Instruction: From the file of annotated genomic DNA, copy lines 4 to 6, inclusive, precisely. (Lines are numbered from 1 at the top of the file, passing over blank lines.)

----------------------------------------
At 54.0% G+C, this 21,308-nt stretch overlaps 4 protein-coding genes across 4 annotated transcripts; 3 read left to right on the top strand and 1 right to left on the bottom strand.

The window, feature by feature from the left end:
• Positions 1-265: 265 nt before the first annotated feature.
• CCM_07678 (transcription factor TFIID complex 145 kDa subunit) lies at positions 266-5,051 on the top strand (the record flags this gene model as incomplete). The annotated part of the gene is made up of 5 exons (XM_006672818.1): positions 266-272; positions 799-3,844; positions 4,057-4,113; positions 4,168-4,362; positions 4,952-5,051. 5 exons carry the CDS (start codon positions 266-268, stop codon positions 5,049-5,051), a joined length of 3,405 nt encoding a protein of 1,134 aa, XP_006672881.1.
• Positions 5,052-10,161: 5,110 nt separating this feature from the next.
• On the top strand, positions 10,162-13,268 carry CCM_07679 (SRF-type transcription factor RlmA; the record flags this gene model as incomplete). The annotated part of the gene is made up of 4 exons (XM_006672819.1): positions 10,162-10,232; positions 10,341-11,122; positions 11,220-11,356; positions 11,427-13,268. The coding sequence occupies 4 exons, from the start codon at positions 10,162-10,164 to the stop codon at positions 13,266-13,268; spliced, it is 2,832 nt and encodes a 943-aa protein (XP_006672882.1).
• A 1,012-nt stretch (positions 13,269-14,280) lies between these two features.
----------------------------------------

• CCM_07678 (transcription factor TFIID complex 145 kDa subunit) lies at positions 266-5,051 on the top strand (the record flags this gene model as incomplete). The annotated part of the gene is made up of 5 exons (XM_006672818.1): positions 266-272; positions 799-3,844; positions 4,057-4,113; positions 4,168-4,362; positions 4,952-5,051. 5 exons carry the CDS (start codon positions 266-268, stop codon positions 5,049-5,051), a joined length of 3,405 nt encoding a protein of 1,134 aa, XP_006672881.1.
• Positions 5,052-10,161: 5,110 nt separating this feature from the next.
• On the top strand, positions 10,162-13,268 carry CCM_07679 (SRF-type transcription factor RlmA; the record flags this gene model as incomplete). The annotated part of the gene is made up of 4 exons (XM_006672819.1): positions 10,162-10,232; positions 10,341-11,122; positions 11,220-11,356; positions 11,427-13,268. The coding sequence occupies 4 exons, from the start codon at positions 10,162-10,164 to the stop codon at positions 13,266-13,268; spliced, it is 2,832 nt and encodes a 943-aa protein (XP_006672882.1).